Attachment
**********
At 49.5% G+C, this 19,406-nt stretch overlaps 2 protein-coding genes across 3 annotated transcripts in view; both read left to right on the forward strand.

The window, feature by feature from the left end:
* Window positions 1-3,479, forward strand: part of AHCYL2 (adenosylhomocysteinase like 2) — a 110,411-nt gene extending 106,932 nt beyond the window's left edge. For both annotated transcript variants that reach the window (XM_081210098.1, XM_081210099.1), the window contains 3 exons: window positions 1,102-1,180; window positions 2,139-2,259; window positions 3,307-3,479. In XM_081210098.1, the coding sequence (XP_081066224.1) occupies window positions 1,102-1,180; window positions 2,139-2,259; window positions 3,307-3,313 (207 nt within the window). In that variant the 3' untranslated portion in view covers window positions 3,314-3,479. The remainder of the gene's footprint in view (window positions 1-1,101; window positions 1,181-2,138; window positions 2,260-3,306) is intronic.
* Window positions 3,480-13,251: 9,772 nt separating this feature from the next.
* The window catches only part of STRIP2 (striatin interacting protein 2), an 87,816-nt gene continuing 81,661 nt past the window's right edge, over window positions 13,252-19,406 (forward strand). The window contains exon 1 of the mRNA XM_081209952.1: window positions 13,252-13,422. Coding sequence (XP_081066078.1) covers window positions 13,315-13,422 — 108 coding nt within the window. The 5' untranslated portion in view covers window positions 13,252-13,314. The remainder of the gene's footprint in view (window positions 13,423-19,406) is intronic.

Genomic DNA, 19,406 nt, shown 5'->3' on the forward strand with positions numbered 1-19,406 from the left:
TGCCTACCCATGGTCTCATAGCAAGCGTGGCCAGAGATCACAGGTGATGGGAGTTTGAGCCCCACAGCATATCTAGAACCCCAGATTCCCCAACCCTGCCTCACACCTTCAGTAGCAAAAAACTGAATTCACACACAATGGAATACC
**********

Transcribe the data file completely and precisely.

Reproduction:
At 49.5% G+C, this 19,406-nt stretch overlaps 2 protein-coding genes across 3 annotated transcripts in view; both read left to right on the forward strand.

The window, feature by feature from the left end:
* Window positions 1-3,479, forward strand: part of AHCYL2 (adenosylhomocysteinase like 2) — a 110,411-nt gene extending 106,932 nt beyond the window's left edge. For both annotated transcript variants that reach the window (XM_081210098.1, XM_081210099.1), the window contains 3 exons: window positions 1,102-1,180; window positions 2,139-2,259; window positions 3,307-3,479. In XM_081210098.1, the coding sequence (XP_081066224.1) occupies window positions 1,102-1,180; window positions 2,139-2,259; window positions 3,307-3,313 (207 nt within the window). In that variant the 3' untranslated portion in view covers window positions 3,314-3,479. The remainder of the gene's footprint in view (window positions 1-1,101; window positions 1,181-2,138; window positions 2,260-3,306) is intronic.
* Window positions 3,480-13,251: 9,772 nt separating this feature from the next.
* The window catches only part of STRIP2 (striatin interacting protein 2), an 87,816-nt gene continuing 81,661 nt past the window's right edge, over window positions 13,252-19,406 (forward strand). The window contains exon 1 of the mRNA XM_081209952.1: window positions 13,252-13,422. Coding sequence (XP_081066078.1) covers window positions 13,315-13,422 — 108 coding nt within the window. The 5' untranslated portion in view covers window positions 13,252-13,314. The remainder of the gene's footprint in view (window positions 13,423-19,406) is intronic.

Genomic DNA, 19,406 nt, shown 5'->3' on the forward strand with positions numbered 1-19,406 from the left:
TGCCTACCCATGGTCTCATAGCAAGCGTGGCCAGAGATCACAGGTGATGGGAGTTTGAGCCCCACAGCATATCTAGAACCCCAGATTCCCCAACCCTGCCTCACACCTTCAGTAGCAAAAAACTGAATTCACACACAATGGAATACC